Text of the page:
9.2 A Framework for Understanding Vulnerability

Some populations of concern demonstrate relatively greater vulnerability to the health impacts of climate change. The definitions of the following key concepts are important to understand how some people or communities are disproportionately affected by climate-related health risks (Figure 9.1). Definitions are adapted from the Intergovernmental Panel on Climate Change (IPCC) and the National Research Council (NRC).1,2

 

Figure 9.1: Determinants of Vulnerability

Figure 9.1: Determinants of Vulnerability
Defining the determinants of vulnerability to health impacts associated with climate change, including exposure, sensitivity, and adaptive capacity. (Figure source: adapted from Turner et al. 2003)22
  • Vulnerability is the tendency or predisposition to be adversely affected by climate-related health effects, and encompasses three elements: exposure, sensitivity or susceptibility to harm, and the capacity to adapt to or to cope with change. Exposure is contact between a person and one or more biological, chemical, or physical stressors, including stressors affected by climate change. Contact may occur in a single instance or repeatedly over time, and may occur in one location or over a wider geographic area. Sensitivity is the degree to which people or communities are affected, either adversely or beneficially, by climate variability and change. Adaptive capacity is the ability of communities, institutions, or people to adjust to potential hazards, to take advantage of opportunities, or to respond to consequences. A related term, resilience, is the ability to prepare and plan for, absorb, recover from, and more successfully adapt to adverse events. People and communities with strong adaptive capacity have greater resilience.
  • Risk is the potential for consequences to develop where something of value (such as human health) is at stake and where the outcome is uncertain. Risk is often represented as the probability of the occurrence of a hazardous event multiplied by the expected severity of the impacts of that event.
  • Stressors are events or trends, whether related to climate change or other factors, that increase vulnerability to health effects.
 

Figure 9.2: Intersection of Social Determinants of Health and Vulnerability

Figure 9.2: Intersection of Social Determinants of Health and Vulnerability

VIEW
Social determinants of health interact with the three elements of vulnerability. The left side boxes provide examples of social determinants of health associated with each of the elements of vulnerability. Increased exposure, increased sensitivity and reduced adaptive capacity all affect vulnerability at different points in the causal chain from climate drivers to health outcomes (middle boxes). Adaptive capacity can influence exposure and sensitivity and also can influence the resilience of individuals or populations experiencing health impacts by influencing access to care and preventive services. The right side boxes provide illustrative examples of the implications of social determinants on increased exposure, increased sensitivity, and reduced adaptive capacity.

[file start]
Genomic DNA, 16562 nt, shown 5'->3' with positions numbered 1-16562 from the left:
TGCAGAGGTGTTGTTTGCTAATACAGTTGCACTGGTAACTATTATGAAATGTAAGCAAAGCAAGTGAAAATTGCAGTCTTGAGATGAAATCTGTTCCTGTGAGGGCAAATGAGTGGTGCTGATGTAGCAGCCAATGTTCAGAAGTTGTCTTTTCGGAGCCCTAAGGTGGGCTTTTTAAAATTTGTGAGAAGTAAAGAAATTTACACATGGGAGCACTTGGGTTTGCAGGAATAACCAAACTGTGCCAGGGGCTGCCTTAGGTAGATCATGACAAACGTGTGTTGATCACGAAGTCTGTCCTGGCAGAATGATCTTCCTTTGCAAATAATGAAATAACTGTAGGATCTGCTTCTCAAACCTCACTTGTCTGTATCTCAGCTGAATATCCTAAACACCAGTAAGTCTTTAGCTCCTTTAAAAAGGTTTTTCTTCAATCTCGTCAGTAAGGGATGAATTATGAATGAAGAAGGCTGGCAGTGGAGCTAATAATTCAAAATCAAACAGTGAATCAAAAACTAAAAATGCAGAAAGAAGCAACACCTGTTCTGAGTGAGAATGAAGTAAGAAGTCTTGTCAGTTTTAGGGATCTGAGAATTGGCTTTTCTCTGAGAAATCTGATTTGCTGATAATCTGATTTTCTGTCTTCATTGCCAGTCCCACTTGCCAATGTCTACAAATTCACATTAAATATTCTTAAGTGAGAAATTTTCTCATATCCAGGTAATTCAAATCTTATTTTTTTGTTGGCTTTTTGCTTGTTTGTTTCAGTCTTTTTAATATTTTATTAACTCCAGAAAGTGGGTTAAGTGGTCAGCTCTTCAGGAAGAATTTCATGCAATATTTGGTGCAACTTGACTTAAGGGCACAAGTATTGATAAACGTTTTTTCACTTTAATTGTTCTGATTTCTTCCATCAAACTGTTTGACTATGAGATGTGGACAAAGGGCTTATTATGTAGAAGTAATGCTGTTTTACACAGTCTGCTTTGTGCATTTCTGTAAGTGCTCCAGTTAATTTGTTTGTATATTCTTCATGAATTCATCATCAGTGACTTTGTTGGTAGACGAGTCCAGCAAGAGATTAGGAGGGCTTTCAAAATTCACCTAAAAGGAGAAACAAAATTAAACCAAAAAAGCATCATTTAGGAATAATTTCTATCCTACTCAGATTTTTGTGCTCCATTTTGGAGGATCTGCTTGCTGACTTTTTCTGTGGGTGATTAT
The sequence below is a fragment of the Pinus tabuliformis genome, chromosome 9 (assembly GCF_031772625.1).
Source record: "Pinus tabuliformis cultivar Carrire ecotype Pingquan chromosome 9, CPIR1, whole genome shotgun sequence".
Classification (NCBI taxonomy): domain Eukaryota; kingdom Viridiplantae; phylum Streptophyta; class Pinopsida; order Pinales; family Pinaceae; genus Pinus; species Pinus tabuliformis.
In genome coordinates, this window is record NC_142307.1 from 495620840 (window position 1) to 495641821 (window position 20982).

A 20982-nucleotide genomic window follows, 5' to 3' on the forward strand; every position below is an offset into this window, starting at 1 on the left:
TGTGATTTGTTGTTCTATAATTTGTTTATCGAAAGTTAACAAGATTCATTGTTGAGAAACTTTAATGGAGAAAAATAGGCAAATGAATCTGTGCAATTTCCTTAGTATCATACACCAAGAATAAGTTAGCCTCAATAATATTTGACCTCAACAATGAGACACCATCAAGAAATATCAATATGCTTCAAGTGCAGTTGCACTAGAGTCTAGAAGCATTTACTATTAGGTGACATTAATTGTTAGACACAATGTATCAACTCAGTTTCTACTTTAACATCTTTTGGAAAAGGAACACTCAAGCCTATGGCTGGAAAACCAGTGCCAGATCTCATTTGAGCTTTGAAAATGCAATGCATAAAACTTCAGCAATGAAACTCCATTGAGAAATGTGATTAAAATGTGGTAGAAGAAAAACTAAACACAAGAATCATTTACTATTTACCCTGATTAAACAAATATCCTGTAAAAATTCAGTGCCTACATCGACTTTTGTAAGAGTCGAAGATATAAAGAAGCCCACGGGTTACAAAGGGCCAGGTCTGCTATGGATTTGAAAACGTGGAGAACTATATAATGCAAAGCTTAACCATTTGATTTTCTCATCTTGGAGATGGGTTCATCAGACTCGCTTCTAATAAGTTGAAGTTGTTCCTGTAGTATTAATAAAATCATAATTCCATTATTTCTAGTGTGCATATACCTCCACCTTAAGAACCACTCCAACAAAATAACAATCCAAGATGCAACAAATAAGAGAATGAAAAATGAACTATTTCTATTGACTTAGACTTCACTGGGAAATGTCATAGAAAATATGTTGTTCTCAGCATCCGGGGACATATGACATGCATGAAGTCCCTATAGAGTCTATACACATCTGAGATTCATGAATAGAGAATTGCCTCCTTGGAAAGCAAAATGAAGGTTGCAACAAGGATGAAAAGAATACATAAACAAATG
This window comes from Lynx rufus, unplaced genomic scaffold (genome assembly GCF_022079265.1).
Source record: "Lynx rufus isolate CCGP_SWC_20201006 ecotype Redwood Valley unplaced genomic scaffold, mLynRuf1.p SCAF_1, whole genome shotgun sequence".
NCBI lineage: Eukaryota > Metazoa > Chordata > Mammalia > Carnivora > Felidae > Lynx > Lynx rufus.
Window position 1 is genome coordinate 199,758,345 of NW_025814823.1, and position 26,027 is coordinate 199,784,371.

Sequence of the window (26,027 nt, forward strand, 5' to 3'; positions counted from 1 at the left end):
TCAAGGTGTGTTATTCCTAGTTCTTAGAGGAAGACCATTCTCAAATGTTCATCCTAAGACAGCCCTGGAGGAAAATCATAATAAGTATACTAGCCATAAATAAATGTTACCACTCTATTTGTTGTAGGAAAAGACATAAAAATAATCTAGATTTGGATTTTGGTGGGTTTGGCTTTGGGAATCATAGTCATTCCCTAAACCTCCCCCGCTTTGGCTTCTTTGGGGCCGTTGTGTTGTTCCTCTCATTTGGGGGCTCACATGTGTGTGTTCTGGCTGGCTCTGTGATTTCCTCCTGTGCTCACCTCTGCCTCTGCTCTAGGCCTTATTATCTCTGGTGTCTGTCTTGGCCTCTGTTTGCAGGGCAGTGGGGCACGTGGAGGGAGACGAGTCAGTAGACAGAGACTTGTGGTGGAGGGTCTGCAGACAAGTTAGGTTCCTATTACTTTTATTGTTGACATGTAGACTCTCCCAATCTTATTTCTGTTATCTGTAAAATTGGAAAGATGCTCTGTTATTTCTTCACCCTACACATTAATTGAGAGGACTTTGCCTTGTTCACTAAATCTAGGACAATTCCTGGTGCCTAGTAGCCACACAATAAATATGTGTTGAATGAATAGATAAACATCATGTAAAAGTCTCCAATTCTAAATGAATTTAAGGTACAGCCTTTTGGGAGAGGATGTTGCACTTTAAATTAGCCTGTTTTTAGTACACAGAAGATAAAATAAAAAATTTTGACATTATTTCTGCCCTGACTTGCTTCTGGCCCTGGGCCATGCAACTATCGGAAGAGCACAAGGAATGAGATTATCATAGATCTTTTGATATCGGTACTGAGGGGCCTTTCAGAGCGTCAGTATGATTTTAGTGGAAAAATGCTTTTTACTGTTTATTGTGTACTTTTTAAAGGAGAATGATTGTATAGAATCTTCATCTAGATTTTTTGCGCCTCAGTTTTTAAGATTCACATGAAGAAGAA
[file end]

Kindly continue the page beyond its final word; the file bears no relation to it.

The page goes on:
People or communities can have greater or lesser vulnerability to health risks depending on social, political, and economic factors that are collectively known as social determinants of health.3 Some groups are disproportionately disadvantaged by social determinants of health that limit resources and opportunities for health-promoting behaviors and conditions of daily life, such as living/working circumstances and access to healthcare services.3 In disadvantaged groups, social determinants of health interact with the three elements of vulnerability by contributing to increased exposure, increased sensitivity, and reduced adaptive capacity (Figure 9.2). Health risks and vulnerability may increase in locations or instances where combinations of social determinants of health that amplify health threats occur simultaneously or close in time or space.4,5 For example, people with limited economic resources living in areas with deteriorating infrastructure are more likely to experience disproportionate impacts and are less able to recover following extreme events,6,7 increasing their vulnerability to climate-related health effects. Understanding the role of social determinants of health can help characterize climate change impacts and identify public health interventions or actions to reduce or prevent exposures in populations of concern.4,5,8

Factors that Contribute to Exposure

Exposures to climate-related variability and change are determined by a range of factors that individually and collectively shape the nature and extent of exposures. These factors include: